The ASUS Zenfone 8 Hands-On Review: A New Compact Directionby Andrei Frumusanu on May 12, 2021 1:30 PM EST
The Zenfone 8 features a contemporary 4000mAh battery, which considering the size and 169g weight of the phone is actually quite respectable and competes well with other alternatives in the market.
The features that might impact the battery life of the phone are the Snapdragon 888 SoC, less efficient than its predecessor, as well as the 120Hz display which lacks any more advanced power management. The latter aspect of the phone can be quite negative – while the 60Hz mode of the phone has an underperforming base power consumption of 615mW, the 120Hz mode raises this to a rather eye-watering 783mW on a full black screen at minimum brightness.
Anecdotally speaking, I’ve seen vast power regressions on almost all Snapdragon 888 flagship devices this year, all except for Samsung’s S21 Ultra. The Mi 11, Mi 11 Ultra, OnePlus 9 Pro, ROG Phone 5 all exhibit quite bad base power behaviour, and the only difference to the S21 series is that Samsung employs Maxim PMICs and Broadcom WiFi solutions rather than Qualcomm’s own chips. I don’t know if there’s a correlation there or not, but the Zenfone 8 shows similar lacklustre efficiency.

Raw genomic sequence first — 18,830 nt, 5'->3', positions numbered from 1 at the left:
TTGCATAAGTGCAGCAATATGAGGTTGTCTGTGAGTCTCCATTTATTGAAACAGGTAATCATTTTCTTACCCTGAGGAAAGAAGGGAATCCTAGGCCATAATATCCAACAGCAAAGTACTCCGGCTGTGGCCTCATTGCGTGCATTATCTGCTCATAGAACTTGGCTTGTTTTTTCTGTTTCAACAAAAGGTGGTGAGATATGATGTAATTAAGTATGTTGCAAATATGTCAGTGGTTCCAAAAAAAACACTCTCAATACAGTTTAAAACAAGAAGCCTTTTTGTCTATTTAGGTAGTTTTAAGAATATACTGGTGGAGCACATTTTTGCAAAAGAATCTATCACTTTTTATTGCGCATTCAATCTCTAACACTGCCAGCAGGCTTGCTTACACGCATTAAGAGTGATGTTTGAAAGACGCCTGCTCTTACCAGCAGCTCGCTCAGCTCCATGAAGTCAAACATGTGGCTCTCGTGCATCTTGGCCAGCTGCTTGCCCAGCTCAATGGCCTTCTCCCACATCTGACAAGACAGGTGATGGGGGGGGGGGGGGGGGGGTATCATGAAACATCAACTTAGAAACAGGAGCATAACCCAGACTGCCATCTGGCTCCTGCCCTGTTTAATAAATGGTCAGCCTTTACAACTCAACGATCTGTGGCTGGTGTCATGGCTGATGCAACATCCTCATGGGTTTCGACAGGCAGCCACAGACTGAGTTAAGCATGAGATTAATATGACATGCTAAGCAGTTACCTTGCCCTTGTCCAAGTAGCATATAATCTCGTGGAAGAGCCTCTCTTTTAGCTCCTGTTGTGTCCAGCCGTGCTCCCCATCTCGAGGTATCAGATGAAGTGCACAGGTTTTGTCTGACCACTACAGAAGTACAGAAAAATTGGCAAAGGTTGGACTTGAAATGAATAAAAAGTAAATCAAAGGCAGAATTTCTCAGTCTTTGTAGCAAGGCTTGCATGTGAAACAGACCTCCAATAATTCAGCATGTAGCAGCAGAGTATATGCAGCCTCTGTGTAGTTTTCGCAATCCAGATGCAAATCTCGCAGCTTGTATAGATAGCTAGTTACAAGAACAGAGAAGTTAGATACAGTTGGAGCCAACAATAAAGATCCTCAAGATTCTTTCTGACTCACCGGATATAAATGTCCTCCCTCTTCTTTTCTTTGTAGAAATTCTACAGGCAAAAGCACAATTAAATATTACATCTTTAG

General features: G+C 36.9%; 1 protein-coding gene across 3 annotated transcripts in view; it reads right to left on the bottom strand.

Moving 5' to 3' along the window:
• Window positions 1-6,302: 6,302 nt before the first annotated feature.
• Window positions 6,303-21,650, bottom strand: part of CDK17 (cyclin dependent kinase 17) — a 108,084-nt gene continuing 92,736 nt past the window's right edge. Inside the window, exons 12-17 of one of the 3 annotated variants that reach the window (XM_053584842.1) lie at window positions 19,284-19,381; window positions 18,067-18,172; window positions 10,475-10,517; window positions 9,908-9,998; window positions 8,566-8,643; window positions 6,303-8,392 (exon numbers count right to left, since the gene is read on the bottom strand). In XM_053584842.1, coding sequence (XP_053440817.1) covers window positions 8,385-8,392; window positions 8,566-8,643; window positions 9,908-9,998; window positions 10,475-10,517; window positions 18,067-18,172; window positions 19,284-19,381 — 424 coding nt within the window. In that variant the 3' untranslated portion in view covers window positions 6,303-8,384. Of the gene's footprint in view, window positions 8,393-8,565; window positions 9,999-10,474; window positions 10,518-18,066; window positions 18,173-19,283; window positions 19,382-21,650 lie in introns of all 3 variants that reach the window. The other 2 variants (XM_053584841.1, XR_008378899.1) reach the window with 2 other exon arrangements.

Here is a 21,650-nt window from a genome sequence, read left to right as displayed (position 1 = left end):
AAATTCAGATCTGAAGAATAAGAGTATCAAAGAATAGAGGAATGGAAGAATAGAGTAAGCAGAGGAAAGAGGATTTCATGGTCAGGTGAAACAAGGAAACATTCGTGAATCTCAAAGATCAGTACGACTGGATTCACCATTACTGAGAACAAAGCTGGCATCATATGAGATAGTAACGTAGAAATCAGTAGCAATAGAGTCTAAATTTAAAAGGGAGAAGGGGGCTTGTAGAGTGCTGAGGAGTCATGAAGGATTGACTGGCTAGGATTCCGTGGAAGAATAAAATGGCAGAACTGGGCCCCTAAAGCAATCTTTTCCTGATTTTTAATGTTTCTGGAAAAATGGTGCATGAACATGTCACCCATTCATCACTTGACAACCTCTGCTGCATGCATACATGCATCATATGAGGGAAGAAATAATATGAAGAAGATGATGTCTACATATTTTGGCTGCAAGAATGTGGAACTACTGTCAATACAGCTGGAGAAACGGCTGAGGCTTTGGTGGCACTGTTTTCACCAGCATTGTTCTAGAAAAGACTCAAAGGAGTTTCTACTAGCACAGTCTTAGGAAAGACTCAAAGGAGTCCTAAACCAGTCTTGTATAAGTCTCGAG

In the web-browsing test in Auto mode which switches to 90Hz inside of the browser, the Zenfone 8 tracks rather closely to the Zenfone 7. The predecessor has a 25% larger battery, but also has a much larger display. The contemporary comparison to make is the smaller Galaxy S21 which lands ahead of the ZF8 even though it runs at 120Hz mode, and far ahead at 60Hz.
I’ll be updating the article with fixed 120Hz and 60Hz results for the ZF8 in the coming days.
As noted in the performance section, “Auto” mode actually fixes itself to 60Hz in various applications, such as PCMark. The ZF8 here in its best-case scenario lands actually quite well in the relative positioning, meaning battery life in this mode is relatively competitive.
Again, I’ll be completing the result set with other refresh rate modes in the comings days.
Generally speaking, the Zenfone 8 finds itself in a tough situation when it comes to battery life. The 90Hz and 120Hz modes are really inefficient due to extremely lacklustre base power consumption behaviours. If you were to use your phone at very high brightness levels, the luminance power would vastly overcome that disadvantage and one probably wouldn’t notice the deficit as much, but at lower brightness levels, the phone would last much less than comparative devices.
The conundrum with this situation is that while 60Hz seems to be efficient for the Zenfone 8, it’s also not an as quite good experience when it comes to performance and responsiveness. So either you’ll have to deal with a responsive and inefficient device, or with an adequate battery life but sluggish feeling phone.